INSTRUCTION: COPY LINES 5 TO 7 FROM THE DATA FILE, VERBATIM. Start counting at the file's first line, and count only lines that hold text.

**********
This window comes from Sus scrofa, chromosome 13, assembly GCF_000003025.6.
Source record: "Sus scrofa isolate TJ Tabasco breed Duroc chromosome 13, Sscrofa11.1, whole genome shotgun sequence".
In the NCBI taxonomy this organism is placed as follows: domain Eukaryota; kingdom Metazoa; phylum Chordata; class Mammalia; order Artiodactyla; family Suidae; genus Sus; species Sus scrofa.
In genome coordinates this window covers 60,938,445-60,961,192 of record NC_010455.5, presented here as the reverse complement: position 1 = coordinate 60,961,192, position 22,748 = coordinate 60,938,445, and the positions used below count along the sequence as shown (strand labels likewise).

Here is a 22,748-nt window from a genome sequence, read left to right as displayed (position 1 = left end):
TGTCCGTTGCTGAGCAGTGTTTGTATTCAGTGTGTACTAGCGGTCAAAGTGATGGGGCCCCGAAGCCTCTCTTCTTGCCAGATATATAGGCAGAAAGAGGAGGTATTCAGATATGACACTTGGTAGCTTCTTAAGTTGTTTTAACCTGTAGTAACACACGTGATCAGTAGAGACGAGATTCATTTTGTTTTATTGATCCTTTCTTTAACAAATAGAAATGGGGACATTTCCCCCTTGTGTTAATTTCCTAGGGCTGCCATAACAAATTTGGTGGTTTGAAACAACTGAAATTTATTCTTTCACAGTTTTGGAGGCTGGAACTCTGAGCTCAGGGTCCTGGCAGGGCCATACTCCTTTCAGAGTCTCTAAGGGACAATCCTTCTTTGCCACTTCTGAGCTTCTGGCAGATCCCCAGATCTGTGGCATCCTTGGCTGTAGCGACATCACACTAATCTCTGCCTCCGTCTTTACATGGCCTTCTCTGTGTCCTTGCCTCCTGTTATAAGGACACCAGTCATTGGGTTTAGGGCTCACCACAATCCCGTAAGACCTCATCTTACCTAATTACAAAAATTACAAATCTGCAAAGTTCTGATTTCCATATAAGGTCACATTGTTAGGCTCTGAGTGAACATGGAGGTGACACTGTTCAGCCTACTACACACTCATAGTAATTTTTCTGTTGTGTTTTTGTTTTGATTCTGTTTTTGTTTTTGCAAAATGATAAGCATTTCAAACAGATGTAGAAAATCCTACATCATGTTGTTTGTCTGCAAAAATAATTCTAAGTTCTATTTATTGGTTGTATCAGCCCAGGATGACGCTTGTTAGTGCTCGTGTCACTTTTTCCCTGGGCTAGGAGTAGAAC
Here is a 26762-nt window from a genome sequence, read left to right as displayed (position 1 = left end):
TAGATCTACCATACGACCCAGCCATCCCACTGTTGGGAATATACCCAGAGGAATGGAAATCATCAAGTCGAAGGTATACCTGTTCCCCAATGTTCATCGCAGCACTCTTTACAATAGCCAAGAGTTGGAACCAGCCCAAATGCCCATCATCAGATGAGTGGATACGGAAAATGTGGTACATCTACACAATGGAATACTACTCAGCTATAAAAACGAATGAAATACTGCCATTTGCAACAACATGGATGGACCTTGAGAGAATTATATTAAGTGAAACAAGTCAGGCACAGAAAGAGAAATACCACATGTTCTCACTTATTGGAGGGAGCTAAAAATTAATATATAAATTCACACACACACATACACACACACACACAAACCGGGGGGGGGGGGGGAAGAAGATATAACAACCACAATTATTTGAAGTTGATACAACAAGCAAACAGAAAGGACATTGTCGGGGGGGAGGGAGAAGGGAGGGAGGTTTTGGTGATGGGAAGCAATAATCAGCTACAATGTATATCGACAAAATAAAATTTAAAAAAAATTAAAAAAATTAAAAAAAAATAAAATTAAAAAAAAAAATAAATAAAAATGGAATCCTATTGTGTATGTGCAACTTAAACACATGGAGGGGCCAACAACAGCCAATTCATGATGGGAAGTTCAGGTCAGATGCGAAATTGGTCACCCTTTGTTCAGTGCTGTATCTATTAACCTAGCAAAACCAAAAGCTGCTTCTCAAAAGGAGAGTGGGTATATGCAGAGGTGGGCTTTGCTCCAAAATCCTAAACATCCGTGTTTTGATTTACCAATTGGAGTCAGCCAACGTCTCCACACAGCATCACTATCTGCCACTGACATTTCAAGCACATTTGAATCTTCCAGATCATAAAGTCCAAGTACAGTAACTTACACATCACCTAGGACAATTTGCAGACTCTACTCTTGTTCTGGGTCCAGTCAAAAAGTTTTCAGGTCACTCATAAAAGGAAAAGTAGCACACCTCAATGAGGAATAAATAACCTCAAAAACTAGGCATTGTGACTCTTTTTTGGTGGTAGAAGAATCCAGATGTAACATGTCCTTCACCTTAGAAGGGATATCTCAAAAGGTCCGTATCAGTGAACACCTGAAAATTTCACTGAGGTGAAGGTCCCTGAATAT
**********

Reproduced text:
Here is a 22,748-nt window from a genome sequence, read left to right as displayed (position 1 = left end):
TGTCCGTTGCTGAGCAGTGTTTGTATTCAGTGTGTACTAGCGGTCAAAGTGATGGGGCCCCGAAGCCTCTCTTCTTGCCAGATATATAGGCAGAAAGAGGAGGTATTCAGATATGACACTTGGTAGCTTCTTAAGTTGTTTTAACCTGTAGTAACACACGTGATCAGTAGAGACGAGATTCATTTTGTTTTATTGATCCTTTCTTTAACAAATAGAAATGGGGACATTTCCCCCTTGTGTTAATTTCCTAGGGCTGCCATAACAAATTTGGTGGTTTGAAACAACTGAAATTTATTCTTTCACAGTTTTGGAGGCTGGAACTCTGAGCTCAGGGTCCTGGCAGGGCCATACTCCTTTCAGAGTCTCTAAGGGACAATCCTTCTTTGCCACTTCTGAGCTTCTGGCAGATCCCCAGATCTGTGGCATCCTTGGCTGTAGCGACATCACACTAATCTCTGCCTCCGTCTTTACATGGCCTTCTCTGTGTCCTTGCCTCCTGTTATAAGGACACCAGTCATTGGGTTTAGGGCTCACCACAATCCCGTAAGACCTCATCTTACCTAATTACAAAAATTACAAATCTGCAAAGTTCTGATTTCCATATAAGGTCACATTGTTAGGCTCTGAGTGAACATGGAGGTGACACTGTTCAGCCTACTACACACTCATAGTAATTTTTCTGTTGTGTTTTTGTTTTGATTCTGTTTTTGTTTTTGCAAAATGATAAGCATTTCAAACAGATGTAGAAAATCCTACATCATGTTGTTTGTCTGCAAAAATAATTCTAAGTTCTATTTATTGGTTGTATCAGCCCAGGATGACGCTTGTTAGTGCTCGTGTCACTTTTTCCCTGGGCTAGGAGTAGAAC
Here is a 26762-nt window from a genome sequence, read left to right as displayed (position 1 = left end):